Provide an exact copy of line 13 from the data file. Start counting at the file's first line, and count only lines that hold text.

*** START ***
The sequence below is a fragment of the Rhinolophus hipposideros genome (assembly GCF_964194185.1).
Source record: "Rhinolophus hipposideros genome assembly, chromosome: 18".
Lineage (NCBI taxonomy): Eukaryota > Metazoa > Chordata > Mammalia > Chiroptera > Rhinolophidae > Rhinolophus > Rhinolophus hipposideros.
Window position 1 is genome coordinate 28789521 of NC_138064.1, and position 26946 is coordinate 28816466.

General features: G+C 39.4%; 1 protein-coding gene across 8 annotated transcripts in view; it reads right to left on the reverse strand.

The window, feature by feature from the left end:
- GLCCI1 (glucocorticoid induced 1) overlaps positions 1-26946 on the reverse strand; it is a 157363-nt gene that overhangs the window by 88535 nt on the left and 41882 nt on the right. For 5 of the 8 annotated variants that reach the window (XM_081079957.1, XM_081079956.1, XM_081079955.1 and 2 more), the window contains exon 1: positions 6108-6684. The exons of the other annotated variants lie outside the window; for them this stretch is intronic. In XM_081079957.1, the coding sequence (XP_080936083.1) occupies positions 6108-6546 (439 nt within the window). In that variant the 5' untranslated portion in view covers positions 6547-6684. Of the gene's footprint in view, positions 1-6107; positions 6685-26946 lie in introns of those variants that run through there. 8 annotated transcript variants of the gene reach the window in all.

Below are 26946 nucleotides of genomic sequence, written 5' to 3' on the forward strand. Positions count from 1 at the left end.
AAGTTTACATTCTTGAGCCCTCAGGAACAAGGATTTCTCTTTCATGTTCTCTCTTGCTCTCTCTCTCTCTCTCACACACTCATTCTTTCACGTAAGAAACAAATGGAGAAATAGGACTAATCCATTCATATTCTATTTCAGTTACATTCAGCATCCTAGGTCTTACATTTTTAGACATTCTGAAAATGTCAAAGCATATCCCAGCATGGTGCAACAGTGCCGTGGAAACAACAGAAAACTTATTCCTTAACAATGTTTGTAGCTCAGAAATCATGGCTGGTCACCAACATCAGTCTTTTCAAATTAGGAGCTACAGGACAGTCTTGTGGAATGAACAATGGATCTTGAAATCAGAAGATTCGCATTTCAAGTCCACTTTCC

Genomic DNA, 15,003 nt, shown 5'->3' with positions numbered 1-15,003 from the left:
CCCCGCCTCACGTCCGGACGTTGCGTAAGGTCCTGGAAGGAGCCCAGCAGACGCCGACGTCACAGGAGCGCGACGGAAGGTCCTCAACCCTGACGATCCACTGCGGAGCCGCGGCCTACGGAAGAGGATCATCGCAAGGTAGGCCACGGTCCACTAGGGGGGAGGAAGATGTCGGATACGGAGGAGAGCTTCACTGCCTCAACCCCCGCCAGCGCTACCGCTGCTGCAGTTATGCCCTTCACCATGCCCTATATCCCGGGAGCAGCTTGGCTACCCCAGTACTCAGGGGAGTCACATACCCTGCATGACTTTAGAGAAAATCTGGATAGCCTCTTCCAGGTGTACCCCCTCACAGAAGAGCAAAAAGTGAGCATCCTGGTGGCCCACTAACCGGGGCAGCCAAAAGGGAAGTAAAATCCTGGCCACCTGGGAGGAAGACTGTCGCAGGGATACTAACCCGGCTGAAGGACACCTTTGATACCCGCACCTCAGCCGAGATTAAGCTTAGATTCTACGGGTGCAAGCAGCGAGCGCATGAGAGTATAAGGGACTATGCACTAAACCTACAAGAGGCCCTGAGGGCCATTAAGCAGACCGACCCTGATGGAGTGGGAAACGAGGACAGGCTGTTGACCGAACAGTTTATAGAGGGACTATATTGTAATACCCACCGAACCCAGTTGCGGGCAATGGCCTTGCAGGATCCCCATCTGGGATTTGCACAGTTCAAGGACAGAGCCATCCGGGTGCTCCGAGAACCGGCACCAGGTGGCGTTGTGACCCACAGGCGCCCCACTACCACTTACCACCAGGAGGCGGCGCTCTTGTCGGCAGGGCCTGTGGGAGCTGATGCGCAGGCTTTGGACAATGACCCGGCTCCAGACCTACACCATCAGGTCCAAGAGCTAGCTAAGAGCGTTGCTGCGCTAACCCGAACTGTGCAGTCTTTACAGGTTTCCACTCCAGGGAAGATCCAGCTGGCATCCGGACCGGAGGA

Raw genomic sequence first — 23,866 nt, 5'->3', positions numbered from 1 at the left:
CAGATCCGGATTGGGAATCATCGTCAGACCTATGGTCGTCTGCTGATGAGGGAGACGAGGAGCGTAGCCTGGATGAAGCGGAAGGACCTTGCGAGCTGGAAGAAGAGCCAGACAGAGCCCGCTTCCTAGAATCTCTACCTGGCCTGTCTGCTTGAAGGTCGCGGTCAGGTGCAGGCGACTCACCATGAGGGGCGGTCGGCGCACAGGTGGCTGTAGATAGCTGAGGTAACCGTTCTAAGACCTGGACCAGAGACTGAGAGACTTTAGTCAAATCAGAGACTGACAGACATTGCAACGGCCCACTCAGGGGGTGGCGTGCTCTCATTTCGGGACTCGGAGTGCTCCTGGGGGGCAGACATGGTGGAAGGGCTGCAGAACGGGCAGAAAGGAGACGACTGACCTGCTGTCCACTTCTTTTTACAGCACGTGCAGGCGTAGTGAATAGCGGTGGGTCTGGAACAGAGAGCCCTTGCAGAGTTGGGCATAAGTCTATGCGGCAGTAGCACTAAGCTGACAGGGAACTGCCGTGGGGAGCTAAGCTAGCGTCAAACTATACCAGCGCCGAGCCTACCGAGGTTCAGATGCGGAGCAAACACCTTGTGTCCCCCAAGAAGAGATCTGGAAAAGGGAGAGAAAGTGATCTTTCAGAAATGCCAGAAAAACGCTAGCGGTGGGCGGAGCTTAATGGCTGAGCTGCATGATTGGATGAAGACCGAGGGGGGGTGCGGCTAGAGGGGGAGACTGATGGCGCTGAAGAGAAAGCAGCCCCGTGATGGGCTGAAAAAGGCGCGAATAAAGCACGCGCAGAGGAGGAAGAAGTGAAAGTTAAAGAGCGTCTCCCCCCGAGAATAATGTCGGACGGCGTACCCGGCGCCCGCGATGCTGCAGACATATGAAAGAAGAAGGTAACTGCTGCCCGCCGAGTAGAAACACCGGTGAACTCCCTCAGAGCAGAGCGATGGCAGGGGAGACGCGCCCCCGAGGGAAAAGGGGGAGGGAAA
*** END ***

CAGATCCGGATTGGGAATCATCGTCAGACCTATGGTCGTCTGCTGATGAGGGAGACGAGGAGCGTAGCCTGGATGAAGCGGAAGGACCTTGCGAGCTGGAAGAAGAGCCAGACAGAGCCCGCTTCCTAGAATCTCTACCTGGCCTGTCTGCTTGAAGGTCGCGGTCAGGTGCAGGCGACTCACCATGAGGGGCGGTCGGCGCACAGGTGGCTGTAGATAGCTGAGGTAACCGTTCTAAGACCTGGACCAGAGACTGAGAGACTTTAGTCAAATCAGAGACTGACAGACATTGCAACGGCCCACTCAGGGGGTGGCGTGCTCTCATTTCGGGACTCGGAGTGCTCCTGGGGGGCAGACATGGTGGAAGGGCTGCAGAACGGGCAGAAAGGAGACGACTGACCTGCTGTCCACTTCTTTTTACAGCACGTGCAGGCGTAGTGAATAGCGGTGGGTCTGGAACAGAGAGCCCTTGCAGAGTTGGGCATAAGTCTATGCGGCAGTAGCACTAAGCTGACAGGGAACTGCCGTGGGGAGCTAAGCTAGCGTCAAACTATACCAGCGCCGAGCCTACCGAGGTTCAGATGCGGAGCAAACACCTTGTGTCCCCCAAGAAGAGATCTGGAAAAGGGAGAGAAAGTGATCTTTCAGAAATGCCAGAAAAACGCTAGCGGTGGGCGGAGCTTAATGGCTGAGCTGCATGATTGGATGAAGACCGAGGGGGGGTGCGGCTAGAGGGGGAGACTGATGGCGCTGAAGAGAAAGCAGCCCCGTGATGGGCTGAAAAAGGCGCGAATAAAGCACGCGCAGAGGAGGAAGAAGTGAAAGTTAAAGAGCGTCTCCCCCCGAGAATAATGTCGGACGGCGTACCCGGCGCCCGCGATGCTGCAGACATATGAAAGAAGAAGGTAACTGCTGCCCGCCGAGTAGAAACACCGGTGAACTCCCTCAGAGCAGAGCGATGGCAGGGGAGACGCGCCCCCGAGGGAAAAGGGGGAGGGAAA